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Acute abdominal pain in women of reproductive age: keys to suggest a complication of endometriosis


Although endometriosis is a common gynecological condition in women of reproductive age, a complication of endometriosis is rarely considered as the differential diagnosis of acute abdominal pain in that context. However, acute events in women with endometriosis can represent life-threatening conditions, which require emergent treatment and often surgical management. Mass effect of endometriotic implants can give rise to obstructive complications, specifically occurring in the bowel or in the urinary tract, while inflammatory mediators released by ectopic endometrial tissue can lead to inflammation of the surrounding tissues or to superinfection of the endometriotic implants. Magnetic resonance imaging is the best imaging modality to reach the diagnosis of endometriosis, but an accurate diagnosis is possible on computed tomography, especially in the presence of stellar, mildly enhanced, infiltrative lesions in suggestive areas. The aim of this pictorial review is to provide an image-based overview of key findings for the diagnosis of acute abdominal complications of endometriosis.

Graphical Abstract

Critical relevance statement

This educational review provides an exhaustive overview of acute abdominal presentations of endometriosis along with illustrative examples, to facilitate their diagnosis in clinical practice.

Key points

  • This review addresses key imaging findings of acute abdominal complication of endometriosis.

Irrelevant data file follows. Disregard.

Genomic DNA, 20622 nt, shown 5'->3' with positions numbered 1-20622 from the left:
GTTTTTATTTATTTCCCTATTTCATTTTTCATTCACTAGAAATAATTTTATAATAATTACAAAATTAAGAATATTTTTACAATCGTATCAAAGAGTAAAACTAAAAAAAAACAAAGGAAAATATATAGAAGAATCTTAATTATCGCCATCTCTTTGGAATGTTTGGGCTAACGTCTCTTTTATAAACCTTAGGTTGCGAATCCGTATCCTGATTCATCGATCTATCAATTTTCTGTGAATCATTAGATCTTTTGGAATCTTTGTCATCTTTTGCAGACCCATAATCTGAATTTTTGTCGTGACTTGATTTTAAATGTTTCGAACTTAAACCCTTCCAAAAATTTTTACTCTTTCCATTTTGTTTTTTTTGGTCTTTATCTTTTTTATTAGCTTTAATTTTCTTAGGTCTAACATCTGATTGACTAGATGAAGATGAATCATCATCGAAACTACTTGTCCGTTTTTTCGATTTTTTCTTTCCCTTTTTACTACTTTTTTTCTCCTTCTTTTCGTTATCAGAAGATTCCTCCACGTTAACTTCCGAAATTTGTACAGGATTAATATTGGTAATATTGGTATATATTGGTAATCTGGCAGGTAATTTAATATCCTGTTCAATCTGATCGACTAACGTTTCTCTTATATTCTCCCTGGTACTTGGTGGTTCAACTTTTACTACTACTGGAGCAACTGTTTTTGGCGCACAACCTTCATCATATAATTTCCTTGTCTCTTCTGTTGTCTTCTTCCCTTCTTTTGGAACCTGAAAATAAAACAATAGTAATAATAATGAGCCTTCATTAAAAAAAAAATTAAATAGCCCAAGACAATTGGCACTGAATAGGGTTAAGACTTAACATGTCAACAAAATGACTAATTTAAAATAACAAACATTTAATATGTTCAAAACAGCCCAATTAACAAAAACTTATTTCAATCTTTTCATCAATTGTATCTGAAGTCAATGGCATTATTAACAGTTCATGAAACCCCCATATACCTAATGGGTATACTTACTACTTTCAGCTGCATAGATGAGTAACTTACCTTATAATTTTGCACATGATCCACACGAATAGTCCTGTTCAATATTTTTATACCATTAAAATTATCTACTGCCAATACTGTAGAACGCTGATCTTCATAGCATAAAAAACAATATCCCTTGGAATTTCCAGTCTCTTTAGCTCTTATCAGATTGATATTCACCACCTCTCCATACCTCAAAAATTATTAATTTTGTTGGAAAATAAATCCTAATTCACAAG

• Endometriosis must be considered in menstruating women presenting with acute abdominal pain.

  • Magnetic Resonance Imaging plays a key role in the diagnosis.


Endometriosis is characterized by the presence of endometrial tissue in sites other than the uterine cavity [1, 2]. Ectopic implants are mostly located in the pelvis, although they can be found in multiple abdominal and thoracic sites [3, 4]. Endometriosis is a common gynecological condition affecting women in their reproductive years. Its prevalence is of approximately 10% in women of reproductive age, 20–50% in women with infertility, and up to 90% in women with chronic pelvic pain [5, 6]. Since it is an estrogen-dependent disorder, ectopic endometrial tissue cyclically undergoes decidualization, which leads to inflammation and fibrosis [7, 8]. Both a mass effect and an inflammatory cascade are responsible for the clinical manifestations of endometriosis and may lead to acute complications. First, the mass effect gives rise either to compression of a nerve with acute pain or to obstructive complications occurring in the bowel or in the urinary tract [9,10,11]. Second, endometriotic ectopic tissue can release inflammatory mediators, such as growth factors and cytokines, which lead to inflammation of the surrounding tissues and to an inflammatory disease [2].